Cyborg Tactic

This post has been updated with two amazing animated GIFs by the ever brilliant Michael Branson Smith.wreckthecyborg tumblr_n4mgvxNBPi1rjkuv5o1_500

“The main trouble with cyborgs” she [Donna Haraway] reminds us, ”is that they are the illegitimate offspring of militarism and patriarchal capitalism, not to mention state socialism. But illegitimate offspring are often exceedingly unfaithful to their origins.”

A “Domain of One’s Own” is a cyborg tactic, I reckon. Kin to the learning management system. Kin to Web 2.0. But subversive to today’s Internet technologies and today’s educational technologies, connected as these are, as Haraway’s manifesto reminds us, to command-control-communication-intelligence.

A cyborg tactic, an “illegitimate offspring,” the Domain of One’s Own is fiercely disloyal to the LMS — Jim Groom and his team always make that incredibly clear. And I hope eventually too, fiercely disloyal to Google.

The Domain of One’s Own initiative prompts us to not just own our own domain — our own space on the Web – but to consider how we might need to reclaim bits and pieces that have already been extracted from us.

I can’t speak for the folks at Emory University or my UMW colleagues, but listening to Audrey Watters articulate such a brilliant, poetic, and precise vision of Domain of One’s Own as subversive intervention into the current state of the web may very well be the highlight of my professional life up and until this point. Cyborg tactics #4life! My only issue with the talk is that I have to follow it up tomorrow 🙁 But the talk is just the tip of the iceberg, talking with her and Kin Lane yesterday and today only gets me that much more impassioned and excited about preaching the reclaim word. I’m donning the frock for God, Country, and Domains!!!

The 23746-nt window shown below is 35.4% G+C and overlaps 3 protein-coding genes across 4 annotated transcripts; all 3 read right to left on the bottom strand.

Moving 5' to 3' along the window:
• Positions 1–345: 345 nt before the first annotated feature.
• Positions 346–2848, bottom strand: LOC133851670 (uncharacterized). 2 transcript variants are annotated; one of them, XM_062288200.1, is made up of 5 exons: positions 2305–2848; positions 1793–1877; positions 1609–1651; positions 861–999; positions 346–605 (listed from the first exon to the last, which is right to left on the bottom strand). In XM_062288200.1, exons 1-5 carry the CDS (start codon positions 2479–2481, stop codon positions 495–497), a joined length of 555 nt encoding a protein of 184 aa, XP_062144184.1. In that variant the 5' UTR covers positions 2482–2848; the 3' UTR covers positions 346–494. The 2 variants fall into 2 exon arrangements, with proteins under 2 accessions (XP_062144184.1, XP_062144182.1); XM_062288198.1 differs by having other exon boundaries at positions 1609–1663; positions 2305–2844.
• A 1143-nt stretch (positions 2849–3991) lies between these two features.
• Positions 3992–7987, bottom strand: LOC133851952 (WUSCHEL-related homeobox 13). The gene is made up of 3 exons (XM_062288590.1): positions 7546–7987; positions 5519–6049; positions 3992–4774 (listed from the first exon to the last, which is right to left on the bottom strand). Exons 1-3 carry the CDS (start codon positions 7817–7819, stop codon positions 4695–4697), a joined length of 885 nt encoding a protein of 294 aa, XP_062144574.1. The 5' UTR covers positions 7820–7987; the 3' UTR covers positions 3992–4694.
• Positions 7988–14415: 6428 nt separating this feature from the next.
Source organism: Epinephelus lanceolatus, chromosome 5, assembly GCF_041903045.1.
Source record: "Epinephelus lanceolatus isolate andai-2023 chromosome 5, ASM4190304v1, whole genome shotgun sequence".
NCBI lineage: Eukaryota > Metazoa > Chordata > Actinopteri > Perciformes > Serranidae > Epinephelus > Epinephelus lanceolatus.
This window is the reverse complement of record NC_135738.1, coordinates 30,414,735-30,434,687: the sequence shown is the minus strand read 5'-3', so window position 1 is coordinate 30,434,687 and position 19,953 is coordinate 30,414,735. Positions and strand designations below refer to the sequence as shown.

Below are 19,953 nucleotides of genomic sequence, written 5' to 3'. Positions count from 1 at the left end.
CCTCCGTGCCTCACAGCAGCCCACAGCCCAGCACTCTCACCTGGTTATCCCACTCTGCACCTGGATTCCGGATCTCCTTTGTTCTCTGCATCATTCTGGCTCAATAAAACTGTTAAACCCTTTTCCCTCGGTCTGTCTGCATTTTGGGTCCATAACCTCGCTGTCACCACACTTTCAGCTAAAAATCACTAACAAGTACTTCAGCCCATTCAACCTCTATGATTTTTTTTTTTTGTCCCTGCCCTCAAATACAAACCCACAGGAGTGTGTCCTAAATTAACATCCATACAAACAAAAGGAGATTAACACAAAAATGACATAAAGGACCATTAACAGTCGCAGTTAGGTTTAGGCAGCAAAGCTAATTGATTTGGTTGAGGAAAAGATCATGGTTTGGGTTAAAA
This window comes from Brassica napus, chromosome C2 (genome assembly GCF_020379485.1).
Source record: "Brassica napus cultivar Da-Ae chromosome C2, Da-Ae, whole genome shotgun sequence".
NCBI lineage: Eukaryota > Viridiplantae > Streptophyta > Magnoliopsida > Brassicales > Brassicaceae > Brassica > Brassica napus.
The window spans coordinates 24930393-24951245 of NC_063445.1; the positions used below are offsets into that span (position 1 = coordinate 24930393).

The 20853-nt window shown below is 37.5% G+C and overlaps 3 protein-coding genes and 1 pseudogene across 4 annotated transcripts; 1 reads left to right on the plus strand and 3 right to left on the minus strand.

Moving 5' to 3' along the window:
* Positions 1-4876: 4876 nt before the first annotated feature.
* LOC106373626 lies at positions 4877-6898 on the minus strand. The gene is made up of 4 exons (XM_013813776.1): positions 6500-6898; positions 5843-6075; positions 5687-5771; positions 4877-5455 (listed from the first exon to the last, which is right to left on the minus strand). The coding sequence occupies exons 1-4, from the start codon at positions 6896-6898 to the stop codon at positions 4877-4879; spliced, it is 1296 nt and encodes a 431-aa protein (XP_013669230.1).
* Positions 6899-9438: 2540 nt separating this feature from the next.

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3 Responses to Cyborg Tactic

  1. Maha Bali says:

    Hey Jim, you know of course that I am one of those cyborgs who has decided to reclaim my domain.., there is still a small catch, though. There are some “dependences” we continue to risk (cannot claim as our own): dependence on the hosting provider (if shared hosting, not local) and dependence on social media like twitter and fb to disseminate… Am I missing something?
    But oh, man, I cannot believe how I have turned against the LMS the past few years. Glad I am not the only one!

    • Reverend says:

      You are absolutely right, I would also add to that you only lease your domain, can’t really ever own it. So I agree there are real limits to ownership here, but at the same time the fact you can start imagining the implications for framing your own learning network in a space you have far more control over is powerful. And that’s what keeps me fired up!

      The next stag of those dependences, though, the Reclaim Your Domain piece of this wherein we start to enable folks to backup and manage their activity on social media sites like FB, Twitter, Tumblr, etc. That’s what Kin Lane and Audrey Watters have been working on to great effect recently. I think there is a serious there there right now, and the answers to those issues are really starting to be addressed now.

  2. Pingback: Dominant sub-discourses of dissentReflecting Allowed | Reflecting Allowed

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